One of the most common reactions to President Barack Obama’s visit to USC was that his inspirational speech was lost amid the overly partisan rhetoric that preceded it.
The rally seemed to actually work against its self-titled theme of “Moving America Forward.” True progress in Washington will require a shift away from the increasingly partisan and extremist nature of American politics.
Whether that partisanship is Nancy Pelosi steering a bill through Congress with virtually no consultation with the other side or Republicans deliberately obstructing Democratic initiatives to help their own electoral chances, party politics have become the chief obstacle to the lean, efficient government that both parties claim to support.
These days, it seems that someone could count the moderates in Congress on their fingers and toes; it is telling that at the outset of the healthcare debate, conventional wisdom suggested that there were at best three Republicans who Obama would have a chance to win over.
Thus, the pleas to vote Democrat that peppered Los Angeles Mayor Antonio Villaraigosa’s opening address on Friday — and virtually every speech after that — were not exactly productive in terms of moving the country forward.
Unfortunately, the counterproductive nature of partisanship is unlikely to discourage the Democrats from engaging in it if they think it will help them win elections. But maybe another idea will: emphasizing that voters need to elect Democrats is probably a bad strategy in 2010.
In the current political environment, promoting your association with the Democratic party is not a good way to win over swing voters. In the latest Politico and George Washington University poll that used a generic ballot, independents preferred the GOP to the Democrats by a sizeable 14-point margin. In addition, a large majority of Americans voiced concern over the direction of the country, which subsequently leads to negative feelings about the party that currently controls both the White House and Congress.
Many of the Democrats’ signature initiatives — healthcare reform, financial regulatory reform and liberal social policies, such as the impending repeal of “don’t ask, don’t tell” — are unpopular.
So is their leadership: 51 percent of those polled reported an unfavorable impression of Obama, and 56 percent said the same about Pelosi. Overall, 42 percent had a favorable impression of the Democratic Party compared to 50 percent unfavorable; in contrast, the numbers for the Republicans were 50 percent favorable and 41 percent unfavorable.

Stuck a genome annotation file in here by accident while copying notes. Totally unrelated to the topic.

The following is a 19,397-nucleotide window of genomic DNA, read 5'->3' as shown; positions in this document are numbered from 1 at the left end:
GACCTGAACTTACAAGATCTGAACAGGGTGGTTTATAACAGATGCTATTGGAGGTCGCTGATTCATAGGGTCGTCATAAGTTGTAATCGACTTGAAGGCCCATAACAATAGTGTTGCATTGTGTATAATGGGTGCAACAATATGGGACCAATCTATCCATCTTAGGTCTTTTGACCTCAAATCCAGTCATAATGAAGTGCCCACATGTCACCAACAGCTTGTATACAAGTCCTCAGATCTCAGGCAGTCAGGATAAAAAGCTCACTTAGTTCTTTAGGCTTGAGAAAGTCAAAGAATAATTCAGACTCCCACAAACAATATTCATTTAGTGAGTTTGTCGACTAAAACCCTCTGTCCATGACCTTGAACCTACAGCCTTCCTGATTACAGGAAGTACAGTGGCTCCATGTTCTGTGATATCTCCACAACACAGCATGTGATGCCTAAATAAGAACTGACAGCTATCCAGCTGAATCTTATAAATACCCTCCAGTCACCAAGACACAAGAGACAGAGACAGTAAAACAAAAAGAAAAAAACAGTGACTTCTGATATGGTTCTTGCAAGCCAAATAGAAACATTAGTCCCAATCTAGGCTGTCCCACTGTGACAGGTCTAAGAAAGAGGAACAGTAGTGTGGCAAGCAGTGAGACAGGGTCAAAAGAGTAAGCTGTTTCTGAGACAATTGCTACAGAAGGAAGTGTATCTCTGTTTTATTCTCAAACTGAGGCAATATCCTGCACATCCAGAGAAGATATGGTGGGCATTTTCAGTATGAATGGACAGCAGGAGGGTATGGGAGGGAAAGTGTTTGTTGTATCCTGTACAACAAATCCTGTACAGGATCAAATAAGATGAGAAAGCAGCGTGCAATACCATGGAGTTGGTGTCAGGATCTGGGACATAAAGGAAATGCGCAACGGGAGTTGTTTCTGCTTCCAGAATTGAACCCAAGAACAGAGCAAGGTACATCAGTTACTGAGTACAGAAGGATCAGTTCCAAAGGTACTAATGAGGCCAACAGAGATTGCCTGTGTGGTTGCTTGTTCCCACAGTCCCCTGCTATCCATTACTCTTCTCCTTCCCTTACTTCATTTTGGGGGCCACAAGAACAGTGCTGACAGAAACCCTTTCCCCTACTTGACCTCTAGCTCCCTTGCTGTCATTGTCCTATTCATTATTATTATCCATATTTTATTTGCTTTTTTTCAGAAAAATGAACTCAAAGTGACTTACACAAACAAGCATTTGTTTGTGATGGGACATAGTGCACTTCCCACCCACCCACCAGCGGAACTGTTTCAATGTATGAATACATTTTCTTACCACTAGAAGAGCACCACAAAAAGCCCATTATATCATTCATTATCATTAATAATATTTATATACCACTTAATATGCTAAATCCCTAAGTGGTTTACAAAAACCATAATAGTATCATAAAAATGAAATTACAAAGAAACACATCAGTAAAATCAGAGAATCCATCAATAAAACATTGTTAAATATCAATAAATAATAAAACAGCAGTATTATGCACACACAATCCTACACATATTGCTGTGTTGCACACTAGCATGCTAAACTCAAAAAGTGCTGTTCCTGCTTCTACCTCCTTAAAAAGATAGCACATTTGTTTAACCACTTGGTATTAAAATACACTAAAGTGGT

The idea that marketing an association using the Democratic Party brand is a poor strategy is also demonstrated by the voracity with which Republicans are promoting their opponent’s party affiliation this election cycle.
This could result in sending Tea Party candidates, including several whose shockingly extreme views and comments have been pointed out repeatedly in this column, to Washington next year.
By definition, it can only be a good idea for one side to feature party affiliation in its campaign strategy, but this year both are doing so.
Instead, Democrats should change their focus to the particulars. They should concentrate on their individual races and strive to change the perception of this election from a referendum on the party in general to a choice between two contrasting individuals.
In California, for instance, Jerry Brown and Sen. Barbara Boxer seem to be perceived as more likeable personalities than their Republican opponents Meg Whitman and Carly Fiorina.
Democratic Nevada Sen. Harry Reid is highly experienced, and his seniority has resulted in major benefits for his state; his opponent, Republican Sharron Angle, therefore has far less pull and has resorted to advertising that she helped a pregnant teenage rape victim “turn a lemon situation into lemonade” by counseling her to avoid an abortion.
Delaware Democratic Senate nominee Chris Coons is a fairly nondescript candidate with a background in law; his opponent, Christine O’Donnell, is a controversial figure with a background in witchcraft who claimed the Constitution does not mandate the separation of church and state.
The list goes on. Democrats should stop advertising what party they belong to and start talking more about themselves and their opponents.
It is ironic that doing so will probably give the Democrats their best chance at retaining their majorities, and also help “move America forward” by tempering the partisan atmosphere that prevails today.
The party that likes to call itself “progressive” should start acting like it. It would be for its own good and for the good of the country.
Daniel Charnoff is a senior majoring in international relations (global business). His column, “Through the Static,” runs Wednesdays.